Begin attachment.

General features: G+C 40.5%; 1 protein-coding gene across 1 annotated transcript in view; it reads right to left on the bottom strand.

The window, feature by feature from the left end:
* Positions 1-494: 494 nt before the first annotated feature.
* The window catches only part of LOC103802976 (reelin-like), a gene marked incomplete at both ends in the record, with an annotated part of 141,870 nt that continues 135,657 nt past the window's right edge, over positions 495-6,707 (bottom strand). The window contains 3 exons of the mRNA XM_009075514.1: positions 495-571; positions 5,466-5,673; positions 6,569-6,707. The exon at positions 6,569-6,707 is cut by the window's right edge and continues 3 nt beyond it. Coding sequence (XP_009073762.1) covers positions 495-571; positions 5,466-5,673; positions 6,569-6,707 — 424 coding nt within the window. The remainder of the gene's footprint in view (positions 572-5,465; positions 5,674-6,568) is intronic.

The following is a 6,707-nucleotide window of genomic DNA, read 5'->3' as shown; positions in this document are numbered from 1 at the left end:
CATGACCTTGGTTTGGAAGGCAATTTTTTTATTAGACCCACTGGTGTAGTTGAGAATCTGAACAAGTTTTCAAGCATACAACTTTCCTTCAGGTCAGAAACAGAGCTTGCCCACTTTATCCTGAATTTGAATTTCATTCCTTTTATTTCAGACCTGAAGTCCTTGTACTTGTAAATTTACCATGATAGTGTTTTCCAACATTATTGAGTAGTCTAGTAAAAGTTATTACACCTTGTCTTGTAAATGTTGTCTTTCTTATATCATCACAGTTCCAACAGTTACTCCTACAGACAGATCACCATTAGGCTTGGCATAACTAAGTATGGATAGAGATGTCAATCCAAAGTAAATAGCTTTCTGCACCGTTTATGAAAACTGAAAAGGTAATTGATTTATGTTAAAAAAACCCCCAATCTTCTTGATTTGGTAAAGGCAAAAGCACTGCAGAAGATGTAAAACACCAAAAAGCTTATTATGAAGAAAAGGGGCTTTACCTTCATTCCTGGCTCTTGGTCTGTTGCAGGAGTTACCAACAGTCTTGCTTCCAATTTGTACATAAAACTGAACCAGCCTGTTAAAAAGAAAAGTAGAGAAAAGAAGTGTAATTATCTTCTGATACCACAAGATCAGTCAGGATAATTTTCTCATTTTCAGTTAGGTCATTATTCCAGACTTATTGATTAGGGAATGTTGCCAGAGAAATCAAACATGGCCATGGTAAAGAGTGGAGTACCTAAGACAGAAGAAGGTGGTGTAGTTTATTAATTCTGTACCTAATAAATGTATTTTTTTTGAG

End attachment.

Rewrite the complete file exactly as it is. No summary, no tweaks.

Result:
General features: G+C 40.5%; 1 protein-coding gene across 1 annotated transcript in view; it reads right to left on the bottom strand.

The window, feature by feature from the left end:
* Positions 1-494: 494 nt before the first annotated feature.
* The window catches only part of LOC103802976 (reelin-like), a gene marked incomplete at both ends in the record, with an annotated part of 141,870 nt that continues 135,657 nt past the window's right edge, over positions 495-6,707 (bottom strand). The window contains 3 exons of the mRNA XM_009075514.1: positions 495-571; positions 5,466-5,673; positions 6,569-6,707. The exon at positions 6,569-6,707 is cut by the window's right edge and continues 3 nt beyond it. Coding sequence (XP_009073762.1) covers positions 495-571; positions 5,466-5,673; positions 6,569-6,707 — 424 coding nt within the window. The remainder of the gene's footprint in view (positions 572-5,465; positions 5,674-6,568) is intronic.

The following is a 6,707-nucleotide window of genomic DNA, read 5'->3' as shown; positions in this document are numbered from 1 at the left end:
CATGACCTTGGTTTGGAAGGCAATTTTTTTATTAGACCCACTGGTGTAGTTGAGAATCTGAACAAGTTTTCAAGCATACAACTTTCCTTCAGGTCAGAAACAGAGCTTGCCCACTTTATCCTGAATTTGAATTTCATTCCTTTTATTTCAGACCTGAAGTCCTTGTACTTGTAAATTTACCATGATAGTGTTTTCCAACATTATTGAGTAGTCTAGTAAAAGTTATTACACCTTGTCTTGTAAATGTTGTCTTTCTTATATCATCACAGTTCCAACAGTTACTCCTACAGACAGATCACCATTAGGCTTGGCATAACTAAGTATGGATAGAGATGTCAATCCAAAGTAAATAGCTTTCTGCACCGTTTATGAAAACTGAAAAGGTAATTGATTTATGTTAAAAAAACCCCCAATCTTCTTGATTTGGTAAAGGCAAAAGCACTGCAGAAGATGTAAAACACCAAAAAGCTTATTATGAAGAAAAGGGGCTTTACCTTCATTCCTGGCTCTTGGTCTGTTGCAGGAGTTACCAACAGTCTTGCTTCCAATTTGTACATAAAACTGAACCAGCCTGTTAAAAAGAAAAGTAGAGAAAAGAAGTGTAATTATCTTCTGATACCACAAGATCAGTCAGGATAATTTTCTCATTTTCAGTTAGGTCATTATTCCAGACTTATTGATTAGGGAATGTTGCCAGAGAAATCAAACATGGCCATGGTAAAGAGTGGAGTACCTAAGACAGAAGAAGGTGGTGTAGTTTATTAATTCTGTACCTAATAAATGTATTTTTTTTGAG